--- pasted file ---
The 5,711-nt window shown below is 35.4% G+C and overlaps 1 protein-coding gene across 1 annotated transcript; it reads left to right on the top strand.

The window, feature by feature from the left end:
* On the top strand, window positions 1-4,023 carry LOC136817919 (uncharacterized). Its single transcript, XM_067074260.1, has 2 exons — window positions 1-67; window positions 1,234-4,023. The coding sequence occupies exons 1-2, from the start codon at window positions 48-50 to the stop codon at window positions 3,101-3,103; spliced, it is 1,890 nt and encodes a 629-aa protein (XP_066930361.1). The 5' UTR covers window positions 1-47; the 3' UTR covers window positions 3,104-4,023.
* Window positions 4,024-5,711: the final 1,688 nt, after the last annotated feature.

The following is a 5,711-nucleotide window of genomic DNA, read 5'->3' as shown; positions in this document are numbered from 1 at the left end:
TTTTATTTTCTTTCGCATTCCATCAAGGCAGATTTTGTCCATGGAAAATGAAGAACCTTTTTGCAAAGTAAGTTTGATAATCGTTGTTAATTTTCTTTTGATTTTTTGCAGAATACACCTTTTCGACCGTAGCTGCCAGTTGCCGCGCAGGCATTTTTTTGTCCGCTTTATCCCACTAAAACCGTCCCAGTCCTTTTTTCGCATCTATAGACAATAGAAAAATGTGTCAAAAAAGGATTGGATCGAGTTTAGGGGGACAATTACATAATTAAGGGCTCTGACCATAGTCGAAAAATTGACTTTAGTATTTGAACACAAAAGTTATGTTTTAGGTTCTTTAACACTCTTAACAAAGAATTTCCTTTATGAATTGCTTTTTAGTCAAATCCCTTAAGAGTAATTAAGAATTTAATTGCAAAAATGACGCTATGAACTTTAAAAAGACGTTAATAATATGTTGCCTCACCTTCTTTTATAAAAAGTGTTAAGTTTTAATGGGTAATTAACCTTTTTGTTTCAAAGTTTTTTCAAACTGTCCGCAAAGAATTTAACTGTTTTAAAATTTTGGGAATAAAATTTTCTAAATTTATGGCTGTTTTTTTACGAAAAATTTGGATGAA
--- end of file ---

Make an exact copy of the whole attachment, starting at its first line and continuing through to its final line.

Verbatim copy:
The 5,711-nt window shown below is 35.4% G+C and overlaps 1 protein-coding gene across 1 annotated transcript; it reads left to right on the top strand.

The window, feature by feature from the left end:
* On the top strand, window positions 1-4,023 carry LOC136817919 (uncharacterized). Its single transcript, XM_067074260.1, has 2 exons — window positions 1-67; window positions 1,234-4,023. The coding sequence occupies exons 1-2, from the start codon at window positions 48-50 to the stop codon at window positions 3,101-3,103; spliced, it is 1,890 nt and encodes a 629-aa protein (XP_066930361.1). The 5' UTR covers window positions 1-47; the 3' UTR covers window positions 3,104-4,023.
* Window positions 4,024-5,711: the final 1,688 nt, after the last annotated feature.

The following is a 5,711-nucleotide window of genomic DNA, read 5'->3' as shown; positions in this document are numbered from 1 at the left end:
TTTTATTTTCTTTCGCATTCCATCAAGGCAGATTTTGTCCATGGAAAATGAAGAACCTTTTTGCAAAGTAAGTTTGATAATCGTTGTTAATTTTCTTTTGATTTTTTGCAGAATACACCTTTTCGACCGTAGCTGCCAGTTGCCGCGCAGGCATTTTTTTGTCCGCTTTATCCCACTAAAACCGTCCCAGTCCTTTTTTCGCATCTATAGACAATAGAAAAATGTGTCAAAAAAGGATTGGATCGAGTTTAGGGGGACAATTACATAATTAAGGGCTCTGACCATAGTCGAAAAATTGACTTTAGTATTTGAACACAAAAGTTATGTTTTAGGTTCTTTAACACTCTTAACAAAGAATTTCCTTTATGAATTGCTTTTTAGTCAAATCCCTTAAGAGTAATTAAGAATTTAATTGCAAAAATGACGCTATGAACTTTAAAAAGACGTTAATAATATGTTGCCTCACCTTCTTTTATAAAAAGTGTTAAGTTTTAATGGGTAATTAACCTTTTTGTTTCAAAGTTTTTTCAAACTGTCCGCAAAGAATTTAACTGTTTTAAAATTTTGGGAATAAAATTTTCTAAATTTATGGCTGTTTTTTTACGAAAAATTTGGATGAA